Achieving Water Security in Disaster Situations: The ASEAN Experience

Southeast Asia is not a stranger to numerous types of natural calamities including earthquakes, typhoons, and volcanic eruptions. Among the wide range of disaster events that have battered the region, hydro-meteorological catastrophes accounted for more than 80% of the total number of natural disaster events. These include floods, droughts, and landslides. As in all disaster situations, water security becomes an immediate critical issue. Clean water supply, hygiene and sanitation are instantly affected.

In a water security index study published in 2014, ASEAN ranked the first and the second in the world in terms of average flood and drought damages respectively. The figures stood at US$ 6,002,888 and US$239,512. In light of such hefty costs brought about by hydro-meteorological disasters, the vital question will be: “is ASEAN wellprepared to respond to water security concerns in disaster situations?”

ASEAN and Water Security

At the ASEAN level, collaborative efforts aimed at building water resilience in non-disaster settings have been on going. This is exemplified in the ASEAN Cooperation on Water Resources Management. The ASEAN Strategic Plan of Action on Water Resources Management focuses on four key areas namely (i) supply; demand and allocation; (ii) water quality and sanitation; (iii) climate change and extreme events; and (iv) governance and capacity building. The ASEAN member states have acknowledged the importance of the Integrated Water Resources Management (IWRM) approach in achieving water security and are currently working on six key water management issues including (i) water supply management, (ii) irrigation management, (iii) stormwater management, (iv) flood management, (v) water pollution management, and (vi) sanitation management, at the national level.

While efforts to ensure water security in normal circumstances are taking place, the extent of countries’ water security preparedness during disaster situations is less clear. Some countries such as Brunei Darussalam and Lao PDR, however, have explicitly identified climate change adaptation and disaster risk reduction in their IWRM Courtesy of Flickr account of Christian Aid and used under a creative commons license. 2 efforts. Such acknowledgment suggests that their national IWRM initiatives may have gone beyond business-as-usual scenarios. It also implies that they are better prepared to respond to water security concerns in times of natural disasters.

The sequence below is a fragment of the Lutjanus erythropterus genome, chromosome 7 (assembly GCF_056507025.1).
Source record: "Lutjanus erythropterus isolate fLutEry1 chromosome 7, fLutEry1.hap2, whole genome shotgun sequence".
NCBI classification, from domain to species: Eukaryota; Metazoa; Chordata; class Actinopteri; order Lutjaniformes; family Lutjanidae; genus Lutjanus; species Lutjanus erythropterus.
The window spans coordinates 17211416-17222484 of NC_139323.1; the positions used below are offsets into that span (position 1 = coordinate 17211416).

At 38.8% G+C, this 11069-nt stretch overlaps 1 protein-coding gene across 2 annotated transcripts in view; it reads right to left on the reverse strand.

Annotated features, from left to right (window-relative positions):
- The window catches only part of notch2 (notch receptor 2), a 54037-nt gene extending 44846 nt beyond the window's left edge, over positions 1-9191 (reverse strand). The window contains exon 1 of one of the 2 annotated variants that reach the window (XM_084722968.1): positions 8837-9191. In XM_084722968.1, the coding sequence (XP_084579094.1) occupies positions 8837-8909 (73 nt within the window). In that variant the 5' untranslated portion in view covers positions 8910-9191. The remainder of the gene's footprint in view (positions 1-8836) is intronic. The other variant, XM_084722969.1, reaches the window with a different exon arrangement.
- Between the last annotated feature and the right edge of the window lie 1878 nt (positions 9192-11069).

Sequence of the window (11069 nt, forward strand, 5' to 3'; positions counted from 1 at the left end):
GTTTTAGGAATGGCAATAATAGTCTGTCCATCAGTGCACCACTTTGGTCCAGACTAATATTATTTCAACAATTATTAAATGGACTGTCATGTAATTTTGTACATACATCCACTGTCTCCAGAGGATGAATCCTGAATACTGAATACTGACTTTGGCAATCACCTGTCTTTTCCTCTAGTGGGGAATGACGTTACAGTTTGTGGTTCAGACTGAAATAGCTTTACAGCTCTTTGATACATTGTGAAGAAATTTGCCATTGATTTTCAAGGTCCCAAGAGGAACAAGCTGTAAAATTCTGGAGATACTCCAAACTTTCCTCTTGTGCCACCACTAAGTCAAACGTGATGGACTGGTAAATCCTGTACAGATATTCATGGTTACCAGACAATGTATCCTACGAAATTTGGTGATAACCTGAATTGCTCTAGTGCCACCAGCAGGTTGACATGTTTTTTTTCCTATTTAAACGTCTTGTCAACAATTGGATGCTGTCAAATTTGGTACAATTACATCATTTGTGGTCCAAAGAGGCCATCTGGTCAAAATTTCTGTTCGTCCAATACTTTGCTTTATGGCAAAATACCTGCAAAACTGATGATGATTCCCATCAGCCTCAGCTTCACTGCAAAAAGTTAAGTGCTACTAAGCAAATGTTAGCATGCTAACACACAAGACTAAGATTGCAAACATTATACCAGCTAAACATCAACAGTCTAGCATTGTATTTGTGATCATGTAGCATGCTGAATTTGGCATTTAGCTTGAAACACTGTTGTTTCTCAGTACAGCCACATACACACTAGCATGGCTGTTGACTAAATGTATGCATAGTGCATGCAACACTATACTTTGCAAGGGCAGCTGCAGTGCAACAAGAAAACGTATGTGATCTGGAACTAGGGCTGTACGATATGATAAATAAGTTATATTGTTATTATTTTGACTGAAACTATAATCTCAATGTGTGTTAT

Moving Forward: Technology and Water Security in Disaster Settings

ASEAN has realised the need to look into water security in disaster scenes. The ASEAN Working Group on Water Resources Management, the ASEAN Committee on Science and Technology, and the ASEAN Disaster Management and Humanitarian Association Division have got together to work on the issue. The primary objective of this collaborative setup is to build water management capacity in the face of the changing climate. This is a very pertinent issue considering ASEAN’s susceptibility to natural disasters. T

he use of technology is instrumental in the overall efforts to build water security. Real time data, remote sensing data and satellite images greatly help countries to understand on-the-ground situations and create targeted solutions. SERVIR-Mekong initiative is a case in point. Funded by the United States Agency for International Development (USAID) in partnership with the National Aeronautics and Space Administration (NASA) and implemented by the Asian Disaster Preparedness Centre, SERVIR-Mekong employs space technology to provide data and analysis for disaster risk reduction and environmental management, including water resources, in Lower Mekong areas.

At the regional level, ASEAN has also tapped into science and technology for disaster risk reduction and water management. In October 2016, ASEAN put forward the idea of establishing the ASEAN Hydroinformatics and Climate Data Center (AHC). The AHC will provide an institutional support for the ASEAN Water Resource Management System. It is expected to serve as a hub for strategic data sharing and management, capacity building and sharing of good practices, including community water resource management and climate change adaptations, among the ASEAN member states. In so doing, ASEAN is in the right direction in addressing water security concerns during floods, droughts and landslide events.